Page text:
static electricity-spray paint and electrostatic precipitator


by sgstudent
Tags: electricityspray, electrostatic, paint, precipitator, static
sgstudent
sgstudent is offline
#1
Apr19-12, 04:53 AM
P: 636
Is paint a conductor of electricity? Since we charge the paint and let it move to the metal body of a grounded car so an opposite charge on the car. So when the paint reaches the car will the paint get discharged or will the charges on the car remain the same? Like the paint and the car body both have opposite charges and are in contact but the electrons cannot flow to each other. So how does this work?

Also, for an electrostatic precipitator there are 2 methods of it. One is the ionization one and the other is when the flue-ash passes through negatively charged wires, but why do they gain a negative charge too? I think its supposed to be charged by friction so how does it gain the same charge? I'm talking about this: http://www.explainthatstuff.com/elec...ipitators.html

As for the ionization one, when the ions flow to their respective plates do the electrons get discharged? Like do they allow electrons to flow out of them and into them? Since they are split into their ions form.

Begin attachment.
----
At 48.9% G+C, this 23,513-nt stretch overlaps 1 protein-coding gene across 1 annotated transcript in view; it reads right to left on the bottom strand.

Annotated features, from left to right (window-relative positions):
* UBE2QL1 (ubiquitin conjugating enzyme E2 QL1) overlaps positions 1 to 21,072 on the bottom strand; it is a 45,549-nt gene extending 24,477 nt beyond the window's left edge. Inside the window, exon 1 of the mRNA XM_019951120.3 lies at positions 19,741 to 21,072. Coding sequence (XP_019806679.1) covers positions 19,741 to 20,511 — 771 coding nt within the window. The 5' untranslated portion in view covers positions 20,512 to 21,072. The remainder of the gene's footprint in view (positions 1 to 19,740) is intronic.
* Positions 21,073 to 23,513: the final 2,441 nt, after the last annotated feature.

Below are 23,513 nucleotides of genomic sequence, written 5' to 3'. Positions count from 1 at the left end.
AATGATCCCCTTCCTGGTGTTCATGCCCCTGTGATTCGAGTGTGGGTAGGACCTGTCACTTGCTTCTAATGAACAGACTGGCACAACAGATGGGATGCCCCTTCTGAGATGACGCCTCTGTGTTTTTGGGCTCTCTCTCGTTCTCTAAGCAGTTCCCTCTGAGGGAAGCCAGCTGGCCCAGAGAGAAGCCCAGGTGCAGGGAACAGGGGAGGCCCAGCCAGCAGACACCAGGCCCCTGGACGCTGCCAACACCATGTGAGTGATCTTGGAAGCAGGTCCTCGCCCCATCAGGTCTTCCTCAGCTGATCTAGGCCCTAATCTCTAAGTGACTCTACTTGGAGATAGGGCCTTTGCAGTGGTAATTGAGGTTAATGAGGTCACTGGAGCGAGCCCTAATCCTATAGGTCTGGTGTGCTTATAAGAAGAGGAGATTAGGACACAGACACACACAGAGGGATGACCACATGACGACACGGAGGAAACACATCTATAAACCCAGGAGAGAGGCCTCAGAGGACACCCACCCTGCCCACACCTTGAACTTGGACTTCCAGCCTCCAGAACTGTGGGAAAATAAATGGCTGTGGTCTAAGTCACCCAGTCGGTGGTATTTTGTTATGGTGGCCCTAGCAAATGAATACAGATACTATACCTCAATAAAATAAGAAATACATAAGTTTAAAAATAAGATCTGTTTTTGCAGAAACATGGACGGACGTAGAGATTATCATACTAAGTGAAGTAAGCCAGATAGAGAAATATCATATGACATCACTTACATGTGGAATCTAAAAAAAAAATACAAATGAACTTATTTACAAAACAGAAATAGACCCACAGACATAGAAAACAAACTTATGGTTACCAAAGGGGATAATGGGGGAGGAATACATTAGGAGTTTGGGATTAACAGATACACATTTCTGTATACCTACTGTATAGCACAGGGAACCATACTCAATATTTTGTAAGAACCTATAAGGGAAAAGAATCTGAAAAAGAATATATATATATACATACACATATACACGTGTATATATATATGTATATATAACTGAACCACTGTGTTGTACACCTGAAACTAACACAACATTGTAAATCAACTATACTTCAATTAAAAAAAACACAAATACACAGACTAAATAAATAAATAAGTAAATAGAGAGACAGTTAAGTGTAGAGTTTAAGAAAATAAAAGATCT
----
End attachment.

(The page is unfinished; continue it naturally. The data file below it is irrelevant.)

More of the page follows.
Thanks for the help!
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sgstudent
sgstudent is offline
#2
Apr19-12, 04:57 AM
P: 636
Also for crop sprayers its said that the pesticides pass through a positively charged wire so they gain a charge. But how do they gain that charge? Since they shouldn't be able to gain a charge that way (I think its similar to the precipitator method of charging the flue ash) thanks for the help!
sgstudent
sgstudent is offline
#3
Apr20-12, 04:08 AM
P: 636
Hi can someone provide some information about this? Thanks for the help!


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